How to Create a Simple Blog Content Audit Spreadsheet

Recently we talked about the basics of blog content audits. In the comments, Joanna Haugen asked about using spreadsheets to track your plans and progress as you go through the content audit process. I promised a simple tutorial on creating one, and that's what you'll find here.

Export Your WordPress Data

The first thing you'll want to do is export key data from WordPress. You can automate this process using WordPress plugins which can pull your post titles, publication dates, authors, custom fields, and more quickly and easily.

For this tutorial we're going to use the Export to Text plugin (currently at version 2.2).

Install this plugin as you would any other WordPress plugin:

  • Click or mouseover "Plugins" in your WordPress admin area (in the left navigation column).
  • Click "Add new."
  • Search for the "Export to Text" plugin.
  • Click "Install Now."
  • Click the OK button if you get a prompt.
  • Click the link to activate the plugin.

Once you've activated the Export to Text plugin, you can find its settings under "Tools" in the left column menu in your WordPress admin area.

Click the "Export to text" link as demonstrated in the screenshot above. You'll be taken to the following screen where you can choose your export settings.

Check the settings you want. Anything you check will end up in your spreadsheet, so choose the things that are relevant to the kind of content you want to audit (just blog posts, posts in a certain date range, posts from a particular author, posts in a certain category, etc.).

Then click the "Download as TXT file" button near the top right of your screen.

Access and Edit Your Spreadsheet

Now that you've downloaded a TXT file of your data, open your spreadsheet software. Then open the TXT file you downloaded in that program.

You should get something that looks like this:

You can see the exported fields (and you can adjust the width for each of them as appropriate).

The last field called "Content Updates?" is one I manually added for audit purposes. It's where I can quickly mark Y (for yes) or N (for no) when I look at the content and ask myself "does this post need to be edited or updated?"

The only problem I found with this export plugin is that all custom fields are lumped into one category. That means my meta title, description, and keywords for each post are all displayed in one field.

That might be fine if your concern is whether or not those things were added. But if you want to see the content of those SEO-related fields quickly for editing purposes, it will be a bit clunky.

In that case, I'd recommend using the WordPress SEO plugin Sharon Hurley Hall previously mentioned here. It lets you easily view and edit meta data in your post archives right from your WordPress admin area.

Of course you can add more fields than the one I added for this tutorial. For example, you might add fields like:

  • Comment count
  • Tweets (number of times it was shared)
  • Google +1s
  • Facebook Likes
  • Link Updates? (Are there broken links that need to be adjusted? -- I use the Broken Link Checker plugin for this.)
  • Formatting Issues? (Is the post consistent with sitewide formatting rules?)
  • Incoming links (Check third party sources for estimates so you know which posts are attracting links, and which need offsite SEO help.)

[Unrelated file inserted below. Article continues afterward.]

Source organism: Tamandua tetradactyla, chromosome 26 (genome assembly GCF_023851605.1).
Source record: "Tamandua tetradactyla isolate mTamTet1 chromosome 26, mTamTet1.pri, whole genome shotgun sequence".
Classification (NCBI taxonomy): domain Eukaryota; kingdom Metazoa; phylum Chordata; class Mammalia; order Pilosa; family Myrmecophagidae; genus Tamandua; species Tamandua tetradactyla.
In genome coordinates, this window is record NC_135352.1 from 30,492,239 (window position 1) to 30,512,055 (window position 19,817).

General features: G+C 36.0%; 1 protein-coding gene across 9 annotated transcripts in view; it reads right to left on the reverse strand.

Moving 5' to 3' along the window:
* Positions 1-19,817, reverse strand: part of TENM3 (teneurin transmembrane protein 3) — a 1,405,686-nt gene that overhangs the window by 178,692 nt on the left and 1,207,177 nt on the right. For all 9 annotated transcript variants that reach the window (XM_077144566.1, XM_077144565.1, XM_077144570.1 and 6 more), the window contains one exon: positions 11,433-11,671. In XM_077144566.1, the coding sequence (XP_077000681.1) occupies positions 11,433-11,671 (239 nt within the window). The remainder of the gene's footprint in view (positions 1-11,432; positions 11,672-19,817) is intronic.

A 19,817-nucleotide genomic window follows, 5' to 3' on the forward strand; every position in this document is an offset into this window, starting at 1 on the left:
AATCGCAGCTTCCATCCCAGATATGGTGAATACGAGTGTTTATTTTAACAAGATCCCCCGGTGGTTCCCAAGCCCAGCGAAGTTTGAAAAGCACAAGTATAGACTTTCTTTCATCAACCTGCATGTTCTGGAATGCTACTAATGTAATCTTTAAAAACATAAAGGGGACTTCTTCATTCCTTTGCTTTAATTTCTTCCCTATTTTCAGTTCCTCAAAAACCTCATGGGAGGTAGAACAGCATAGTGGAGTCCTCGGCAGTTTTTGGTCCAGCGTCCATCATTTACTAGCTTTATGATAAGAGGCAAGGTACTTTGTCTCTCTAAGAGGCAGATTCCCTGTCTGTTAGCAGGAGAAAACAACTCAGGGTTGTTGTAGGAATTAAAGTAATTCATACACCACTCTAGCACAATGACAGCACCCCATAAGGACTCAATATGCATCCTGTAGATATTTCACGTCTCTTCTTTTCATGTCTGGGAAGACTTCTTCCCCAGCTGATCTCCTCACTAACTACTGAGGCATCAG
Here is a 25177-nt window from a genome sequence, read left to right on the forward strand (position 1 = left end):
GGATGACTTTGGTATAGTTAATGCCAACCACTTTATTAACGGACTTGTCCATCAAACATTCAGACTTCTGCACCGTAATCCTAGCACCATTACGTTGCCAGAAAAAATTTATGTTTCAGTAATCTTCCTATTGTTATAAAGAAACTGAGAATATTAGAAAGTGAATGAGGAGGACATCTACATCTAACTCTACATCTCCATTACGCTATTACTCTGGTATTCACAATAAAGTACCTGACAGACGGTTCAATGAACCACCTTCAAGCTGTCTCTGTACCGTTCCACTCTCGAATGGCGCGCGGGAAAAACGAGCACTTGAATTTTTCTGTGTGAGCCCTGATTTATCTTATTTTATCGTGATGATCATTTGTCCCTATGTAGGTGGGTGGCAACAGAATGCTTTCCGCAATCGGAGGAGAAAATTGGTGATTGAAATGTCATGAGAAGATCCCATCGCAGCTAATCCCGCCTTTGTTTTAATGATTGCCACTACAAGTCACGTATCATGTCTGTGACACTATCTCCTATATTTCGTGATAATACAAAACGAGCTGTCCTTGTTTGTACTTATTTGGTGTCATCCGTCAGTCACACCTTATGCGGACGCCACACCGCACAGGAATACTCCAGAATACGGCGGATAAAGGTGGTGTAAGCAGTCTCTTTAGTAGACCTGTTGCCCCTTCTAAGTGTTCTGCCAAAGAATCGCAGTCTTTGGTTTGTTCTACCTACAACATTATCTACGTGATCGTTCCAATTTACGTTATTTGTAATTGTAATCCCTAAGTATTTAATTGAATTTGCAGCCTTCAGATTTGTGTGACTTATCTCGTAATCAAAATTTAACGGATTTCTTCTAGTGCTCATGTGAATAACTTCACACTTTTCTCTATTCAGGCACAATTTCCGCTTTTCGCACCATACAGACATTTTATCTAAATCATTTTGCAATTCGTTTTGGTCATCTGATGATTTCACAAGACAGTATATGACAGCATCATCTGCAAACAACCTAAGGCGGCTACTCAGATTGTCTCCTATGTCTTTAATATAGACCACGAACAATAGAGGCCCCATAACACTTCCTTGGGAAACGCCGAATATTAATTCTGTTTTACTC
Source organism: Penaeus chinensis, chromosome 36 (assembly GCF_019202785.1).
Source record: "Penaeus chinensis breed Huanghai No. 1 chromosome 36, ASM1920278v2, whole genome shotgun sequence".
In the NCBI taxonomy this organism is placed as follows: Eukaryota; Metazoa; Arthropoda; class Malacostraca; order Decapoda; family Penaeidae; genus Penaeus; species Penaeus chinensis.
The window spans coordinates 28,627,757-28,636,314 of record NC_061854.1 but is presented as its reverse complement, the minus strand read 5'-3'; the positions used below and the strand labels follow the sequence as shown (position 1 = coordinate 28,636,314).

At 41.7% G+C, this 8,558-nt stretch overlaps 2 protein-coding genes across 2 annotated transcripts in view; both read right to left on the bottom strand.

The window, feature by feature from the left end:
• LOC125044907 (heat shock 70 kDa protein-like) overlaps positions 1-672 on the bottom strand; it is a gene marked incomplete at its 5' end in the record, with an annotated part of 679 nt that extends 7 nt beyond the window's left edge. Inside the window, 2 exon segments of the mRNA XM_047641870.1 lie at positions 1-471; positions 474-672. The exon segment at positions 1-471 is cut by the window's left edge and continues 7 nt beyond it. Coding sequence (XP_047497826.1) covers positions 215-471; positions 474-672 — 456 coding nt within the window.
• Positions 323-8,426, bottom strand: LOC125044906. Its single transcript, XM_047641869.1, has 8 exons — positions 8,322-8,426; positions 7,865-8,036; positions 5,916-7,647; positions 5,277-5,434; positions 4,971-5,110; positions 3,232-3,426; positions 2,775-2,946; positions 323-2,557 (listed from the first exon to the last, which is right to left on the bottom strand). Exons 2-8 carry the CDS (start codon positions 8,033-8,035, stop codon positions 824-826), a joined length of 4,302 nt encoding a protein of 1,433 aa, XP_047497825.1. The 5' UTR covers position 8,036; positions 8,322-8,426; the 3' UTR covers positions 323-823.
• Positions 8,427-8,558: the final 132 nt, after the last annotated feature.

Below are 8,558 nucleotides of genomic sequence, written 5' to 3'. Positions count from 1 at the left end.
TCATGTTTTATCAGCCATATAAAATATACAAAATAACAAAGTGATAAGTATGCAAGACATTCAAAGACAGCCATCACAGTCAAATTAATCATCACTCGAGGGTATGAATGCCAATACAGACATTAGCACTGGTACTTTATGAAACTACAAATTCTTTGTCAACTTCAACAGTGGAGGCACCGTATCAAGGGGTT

• Attachments, downloads, or images for the post

What you add will depend on the kind of content audit you're interested in and what you're looking to improve (SEO? Social Interaction? On-site consistency?).

What else would you add to a blog content audit spreadsheet? Do you use other WordPress plugins to export this kind of data? Share your tips, suggestions, or recommended resources with us in the comments to help other readers learn about their options.

Profile image for Jennifer Mattern

Jennifer Mattern is a professional blogger, freelance business writer, consultant, and indie author. She runs numerous websites & blogs including All Freelance Writing, Freelance Writing Pros, NakedPR, and Kiss My Biz.

Jenn has 25 years' experience as a professional writer and editor and over 20 years' experience in marketing and PR (working heavily in digital PR, online marketing, social media, SEO, new media, and thought leadership publication). She also has 19 years' professional blogging and web publishing experience (including web development) and around 18 years of experience as an indie author / publisher.

Jenn also writes fiction under multiple pen names and is an Active member of the Horror Writers Association.

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9 thoughts on “How to Create a Simple Blog Content Audit Spreadsheet”

  1. Came to this from Cathy Millers Google+ post:

    I was just think about something like this and was going to attempt to start one myself. These tips should make things much easier for me.

    I am relatively new to WordPress and keep finding so much stuff.

    • Thanks for stopping by Steve (and thank you Cathy for referring him). Happy to have you here. 🙂

      I hope you come up with the perfect content audit spreadsheet for you needs, and I’m glad this post might help.

      I’ve been using WordPress for quite a few years now, and I’m still learning and finding new things to do with it. That’s half the fun! 🙂

  2. Wow, Jennifer, I wish I had seen this before I started my own project. Well, that would have involved time-travel, as I started the blog to ebook project in Sept., 2012. LOL

    Still, I will look at this plug-in and see it it simplifies the process.




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